Sen. Bernie Sanders on Thursday voiced support for a renewed progressive push at the Democratic National Committee to ban dark money donations in the party’s primaries, an effort that comes months after the DNC Resolutions Committee refused to allow a vote on the proposal.
“Billionaires and their super PACs must not be able to buy Democratic Party primaries,” Sanders (I-Vt.) wrote on social media. “If Democrats really believe in democracy and campaign finance reform, we must ban super PACs in primaries. I stand with progressive reformers advocating for this change.”
James Zogby, a longtime DNC member who helped craft the resolution, welcomed Sanders’ continued support, writing that “Democrats mustn’t let billionaires buy campaigns and our politics with deceitful ads.”
“We introduced a resolution to ban dark money at the last DNC meeting,” Zogby tweeted Thursday. “They wouldn’t let it be discussed or come to a vote. We’re bringing it back again.”
The 2022 midterms were the most expensive on record, with billionaire-backed super PACs pumping torrents of cash into congressional races across the country.
During last year’s Democratic primaries, a number of progressive candidates—including Summer Lee in Pennsylvania, who won her race, and Nida Allam in North Carolina, who lost—faced massive opposition spending from super PACs, including at least one bankrolled by Republican billionaires.
Super PACs, entities that are allowed to spend unlimited sums advocating for or against political candidates, are an outgrowth of the Supreme Court’s Citizens United ruling, which unleashed an avalanche of corporate cash into the U.S. political system.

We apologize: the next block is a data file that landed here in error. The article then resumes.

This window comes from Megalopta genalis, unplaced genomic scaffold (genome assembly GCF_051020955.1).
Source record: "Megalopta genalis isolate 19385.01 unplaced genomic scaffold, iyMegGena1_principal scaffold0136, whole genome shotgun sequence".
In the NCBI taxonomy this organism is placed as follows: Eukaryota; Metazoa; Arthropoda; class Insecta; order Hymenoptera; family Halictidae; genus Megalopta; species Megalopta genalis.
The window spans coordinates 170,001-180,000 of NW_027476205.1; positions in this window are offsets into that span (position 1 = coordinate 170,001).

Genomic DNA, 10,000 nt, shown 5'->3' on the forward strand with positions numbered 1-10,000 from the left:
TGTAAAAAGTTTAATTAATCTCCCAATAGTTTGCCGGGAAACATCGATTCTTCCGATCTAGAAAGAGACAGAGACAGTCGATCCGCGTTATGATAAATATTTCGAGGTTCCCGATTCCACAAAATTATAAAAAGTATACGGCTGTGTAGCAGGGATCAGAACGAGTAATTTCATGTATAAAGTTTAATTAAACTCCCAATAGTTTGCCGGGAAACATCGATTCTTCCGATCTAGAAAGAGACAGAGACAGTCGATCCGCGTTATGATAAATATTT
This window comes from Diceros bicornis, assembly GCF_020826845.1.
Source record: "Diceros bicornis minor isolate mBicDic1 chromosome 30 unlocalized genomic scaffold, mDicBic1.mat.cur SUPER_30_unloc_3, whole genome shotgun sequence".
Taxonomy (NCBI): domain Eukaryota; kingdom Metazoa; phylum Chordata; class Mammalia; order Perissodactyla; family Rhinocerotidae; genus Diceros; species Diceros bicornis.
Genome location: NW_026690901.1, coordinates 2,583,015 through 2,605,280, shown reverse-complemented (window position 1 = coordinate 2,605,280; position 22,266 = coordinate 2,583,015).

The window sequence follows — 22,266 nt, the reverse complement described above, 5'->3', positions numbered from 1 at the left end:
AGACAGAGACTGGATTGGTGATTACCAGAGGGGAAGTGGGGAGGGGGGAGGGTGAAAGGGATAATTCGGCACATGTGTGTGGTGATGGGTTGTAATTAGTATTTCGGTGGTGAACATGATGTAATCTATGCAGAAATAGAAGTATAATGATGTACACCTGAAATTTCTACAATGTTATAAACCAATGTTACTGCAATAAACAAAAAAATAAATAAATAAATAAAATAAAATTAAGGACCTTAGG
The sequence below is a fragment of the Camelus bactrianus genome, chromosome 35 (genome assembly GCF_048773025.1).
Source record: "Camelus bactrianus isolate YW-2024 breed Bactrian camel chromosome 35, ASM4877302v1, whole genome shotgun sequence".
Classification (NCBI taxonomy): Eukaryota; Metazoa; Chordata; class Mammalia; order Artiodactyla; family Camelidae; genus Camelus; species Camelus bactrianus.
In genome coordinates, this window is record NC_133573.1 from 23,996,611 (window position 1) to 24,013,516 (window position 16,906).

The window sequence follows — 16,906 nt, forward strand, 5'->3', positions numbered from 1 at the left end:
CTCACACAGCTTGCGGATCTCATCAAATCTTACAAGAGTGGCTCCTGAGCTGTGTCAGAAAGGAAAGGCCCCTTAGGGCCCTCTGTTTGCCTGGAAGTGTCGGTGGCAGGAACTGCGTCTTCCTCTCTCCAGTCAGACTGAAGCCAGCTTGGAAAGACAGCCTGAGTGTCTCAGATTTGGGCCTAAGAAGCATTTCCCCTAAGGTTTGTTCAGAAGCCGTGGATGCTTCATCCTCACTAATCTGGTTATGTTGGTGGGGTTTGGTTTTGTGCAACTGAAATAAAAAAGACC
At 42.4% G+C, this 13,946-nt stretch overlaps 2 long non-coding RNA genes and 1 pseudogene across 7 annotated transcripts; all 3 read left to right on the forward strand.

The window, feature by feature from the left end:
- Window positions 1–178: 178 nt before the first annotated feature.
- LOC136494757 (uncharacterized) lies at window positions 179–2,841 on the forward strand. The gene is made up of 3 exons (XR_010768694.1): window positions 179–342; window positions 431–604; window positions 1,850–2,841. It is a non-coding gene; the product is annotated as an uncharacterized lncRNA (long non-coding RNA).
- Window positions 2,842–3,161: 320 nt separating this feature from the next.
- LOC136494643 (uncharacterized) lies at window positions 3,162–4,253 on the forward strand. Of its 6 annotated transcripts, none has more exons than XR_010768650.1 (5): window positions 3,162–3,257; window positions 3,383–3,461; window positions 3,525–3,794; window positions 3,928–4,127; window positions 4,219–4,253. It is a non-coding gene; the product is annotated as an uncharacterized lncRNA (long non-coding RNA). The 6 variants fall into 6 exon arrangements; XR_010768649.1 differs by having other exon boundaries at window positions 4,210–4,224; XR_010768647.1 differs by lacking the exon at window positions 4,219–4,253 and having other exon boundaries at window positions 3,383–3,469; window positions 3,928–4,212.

Though they are legally required to disclose their donors, some super PACs “are effectively dark money outlets when the bulk of their funding cannot be traced back to the original donor,” OpenSecrets explains.
“While Citizens United may allow for unlimited corporate money in general elections, that Supreme Court ruling does not govern Democratic Party rules.”
Appalled by the growing influence of super PACs on Democratic races, progressive DNC members led by Nevada Democratic Party Chair Judith Whitmer proposed a resolution late last year that would have prohibited dark money funding “during any and all Democratic primary elections” and set up “procedures for the investigation of ‘dark money’ use by candidate committees as well as possible disciplinary action.”
But during a September meeting, the DNC Resolutions Committee didn’t allow the measure to come up for a vote even though it had the support of dozens of DNC members, spotlighting the committee’s increasingly undemocratic procedures and emboldening progressives who vowed to keep fighting for a full floor vote on the dark money ban.
“It was absolutely stunning,” Zogby said in an interview after the meeting. “The resolution was never even considered. I know how that works. I was chair of the resolutions committee for 10 years. I was a member of the resolutions committee for 20 years. It means that staff whipped the members and said, ‘Don’t you dare.'”
“I went up to folks afterwards who I’ve known,” Zogby added. “I mean, you know, they’ve served on the committee with me. And I said, ‘Why? Why did this happen?’ They wouldn’t look me in the eye.”
In a column for In These Times on Thursday, Our Revolution board chair and DNC member Larry Cohen wrote that “while Citizens United may allow for unlimited corporate money in general elections, that Supreme Court ruling does not govern Democratic Party rules.”
However, Cohen added, “it is likely that in February, for the second time, the resolutions committee (which determines which proposals move forward) will refuse to report out the dark money ban—despite the significant support it has received from DNC members in about 20 states.”
“Increasingly, both the DNC and political leadership in the Biden White House appear interested in preventing party discussion and debate,” Cohen wrote. “The good news is that the number of progressives at the DNC is growing, slowly but surely, and grassroots activists increasingly understand that without change within the Democratic Party, we won’t win the advances in healthcare, childcare, workers’ rights, and climate change that are desperately needed.”
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